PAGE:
How To Re-Engage With Your Job (Even When You’d Really Rather Not)

You didn’t imagine you’d be sat there much longer. But the uncertainties in the marketplace are making your job search or longed for promotion take more time than you’d hoped.

One of the most soul-destroying things is turning up for a job every day when you outgrew it some time ago, but need to stick with it so that you can make the money that pays the rent or mortgage. Time drags, you feel exhausted, and the whole thing can feel pointless.

You might tell yourself that this is okay for you. But is it really? On the one hand, life’s too short to be miserable for a considerable chunk of it. On the other, if you let your disengagement run, you take the risk of under-performing at a time when your career – and your employer – need you to be working well.

So much of re-engaging, even if you’d rather not, comes down to breathing some positive energy into yourself. Here are five ideas to help kick-start your enthusiasm:

  • Choose What This Time Will Mean. If you allow it, the current scenario can seem both endless and meaningless. But you can take back some power by deciding what this time will mean for you. For some it might be about making sure you stay in a good financial place; for others it could be about developing some quality or skill in yourself. Find the positive opportunity and go after it.
  • Avoid the news. If you watch too much news at the moment, you’d be forgiven for feeling beyond depressed. It can have the effect of taking us beyond our sphere of influence to things that are black, but which we can do little to influence. Maintain a healthy curiosity in what’s going on by all means, but make sure your focus stays on the things in your life and work that you can control.
  • Set short term goals for yourself. When one week merges into the next, it’s easy to feel that you’re not achieving much. You can give yourself another experience by becoming ruthless about setting yourself weekly and daily goals. Things you’ve been putting off? Things you’d really rather not? Get them on the list and confront them. Then watch your spirits grow as you tick off each item.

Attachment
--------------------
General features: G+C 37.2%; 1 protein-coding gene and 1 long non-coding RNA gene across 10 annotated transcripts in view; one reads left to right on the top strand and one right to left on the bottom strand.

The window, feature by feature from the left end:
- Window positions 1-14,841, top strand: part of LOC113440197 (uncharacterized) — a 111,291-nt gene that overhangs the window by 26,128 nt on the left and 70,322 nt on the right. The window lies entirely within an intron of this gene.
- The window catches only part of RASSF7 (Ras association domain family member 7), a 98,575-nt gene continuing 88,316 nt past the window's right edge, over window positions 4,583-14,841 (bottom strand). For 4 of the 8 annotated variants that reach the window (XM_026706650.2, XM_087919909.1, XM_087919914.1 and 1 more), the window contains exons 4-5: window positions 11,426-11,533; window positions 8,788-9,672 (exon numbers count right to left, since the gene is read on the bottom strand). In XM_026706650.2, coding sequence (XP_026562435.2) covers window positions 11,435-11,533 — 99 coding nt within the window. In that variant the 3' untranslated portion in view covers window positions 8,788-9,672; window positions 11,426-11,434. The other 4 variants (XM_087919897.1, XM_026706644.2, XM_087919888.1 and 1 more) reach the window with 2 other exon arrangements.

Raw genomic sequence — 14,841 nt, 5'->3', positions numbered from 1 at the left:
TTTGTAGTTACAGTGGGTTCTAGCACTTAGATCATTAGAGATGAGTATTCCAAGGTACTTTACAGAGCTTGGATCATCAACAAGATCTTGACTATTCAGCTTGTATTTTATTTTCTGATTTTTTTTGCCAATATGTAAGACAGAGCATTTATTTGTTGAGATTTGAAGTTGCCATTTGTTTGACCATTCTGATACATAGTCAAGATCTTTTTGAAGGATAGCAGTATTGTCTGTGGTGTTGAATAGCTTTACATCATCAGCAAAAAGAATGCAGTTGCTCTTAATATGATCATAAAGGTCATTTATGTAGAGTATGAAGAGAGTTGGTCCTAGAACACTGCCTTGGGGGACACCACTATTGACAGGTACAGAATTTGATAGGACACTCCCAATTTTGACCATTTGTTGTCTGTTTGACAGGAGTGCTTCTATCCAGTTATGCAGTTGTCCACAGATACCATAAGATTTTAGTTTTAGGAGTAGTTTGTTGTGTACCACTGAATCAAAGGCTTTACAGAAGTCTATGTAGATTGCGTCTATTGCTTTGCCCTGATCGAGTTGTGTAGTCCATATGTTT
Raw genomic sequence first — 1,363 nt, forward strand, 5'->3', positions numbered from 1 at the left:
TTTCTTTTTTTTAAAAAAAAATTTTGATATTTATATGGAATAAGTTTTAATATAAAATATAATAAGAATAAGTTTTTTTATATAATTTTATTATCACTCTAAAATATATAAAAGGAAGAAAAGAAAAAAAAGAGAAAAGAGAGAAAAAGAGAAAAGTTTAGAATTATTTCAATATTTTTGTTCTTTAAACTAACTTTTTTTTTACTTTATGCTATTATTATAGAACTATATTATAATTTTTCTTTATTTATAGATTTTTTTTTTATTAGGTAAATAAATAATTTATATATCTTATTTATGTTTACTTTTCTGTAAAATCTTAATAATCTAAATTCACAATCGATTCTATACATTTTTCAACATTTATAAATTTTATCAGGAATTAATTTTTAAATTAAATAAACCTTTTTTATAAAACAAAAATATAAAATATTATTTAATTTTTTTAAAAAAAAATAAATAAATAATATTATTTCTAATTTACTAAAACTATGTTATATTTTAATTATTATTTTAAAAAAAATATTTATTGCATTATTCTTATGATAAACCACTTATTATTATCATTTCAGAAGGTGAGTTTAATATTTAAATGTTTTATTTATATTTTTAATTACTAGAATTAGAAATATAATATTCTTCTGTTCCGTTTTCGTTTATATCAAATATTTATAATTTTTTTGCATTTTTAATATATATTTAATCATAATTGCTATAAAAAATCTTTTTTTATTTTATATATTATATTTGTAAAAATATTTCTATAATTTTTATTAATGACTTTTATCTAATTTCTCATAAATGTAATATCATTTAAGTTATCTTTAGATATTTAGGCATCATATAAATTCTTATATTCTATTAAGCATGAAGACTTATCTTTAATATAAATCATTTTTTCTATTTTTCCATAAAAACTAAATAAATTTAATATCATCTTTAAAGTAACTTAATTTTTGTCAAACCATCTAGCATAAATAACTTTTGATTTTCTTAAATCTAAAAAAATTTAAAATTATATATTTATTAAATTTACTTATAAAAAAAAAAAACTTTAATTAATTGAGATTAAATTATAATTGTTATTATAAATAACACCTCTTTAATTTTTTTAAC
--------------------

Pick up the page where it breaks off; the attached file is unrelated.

• Lean on your professional networks. Connect with some of your peers on- or offline and see how things are going for them. Reaching out beyond yourself and your current role can be both normalizing and inspiring.
  • Invest in life. If work at the office is tedious, help yourself to keep your energy bank topped up by making sure you have good things to engage with in other parts of your life: your partner, family, friends and hobbies. And manage your work/life boundaries too. You might think you should struggle into the office even if you’re ill, or sit there into the wee hours in case a client calls. But you’re almost certainly doing yourself more long term harm than good in the process. Don’t neglect your self care in tough times. At the end of the day, you are all that you have.

These are five things that work for me and for folks I work with. How about you? What stands out from this list? And what haven’t I thought of that you’d add?

Creative Commons License photo credit: Dennis Wong

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  1. Investing in life is spot on. Too many times, we focus just on “work” and ignore other aspects of life which deliver joy and balance. There is time to do more than just the day job. In fact, if you broaden what you focus on and do, all elements of life get better… you do better.

    Find the things you enjoy in life and engage fully!
    Jon´s last blog post ..Is Your Verb &gt Noun in Your Social Media Community

    • Christine says:

      Thanks for your comment, Jon. You’re absolutely right. Broadening our focus, to enable us to experience joy from different things – not just work – is important for living well and feeling good.

  2. Katie Macdonald says:

    Great post Christine and one which really touched a cord with me! The suffocation of the office is all too great sometimes. I’ve had to work r e a l l y hard over the past year to change my mindset for where I am at the moment. And it’s not been easy.

    I think the last point about Investing in Life and self care is key and one which if neglected takes a while to restore.

    Thank you for sharing,

    • Christine says:

      Glad to see you highlight self care, Katie. It’s SO important – and so often neglected. For me it’s the foundation to everything else.


  1. Approach The Market – Spring Back Into Our JobSearch Step? says:

    [...] more widespread. I’m not trying to underplay the issues. I just want to hear more hope. I read a great post yesterday by Christine Livingston with real practical help for those in work and struggling to stay engaged and motivated and really [...]

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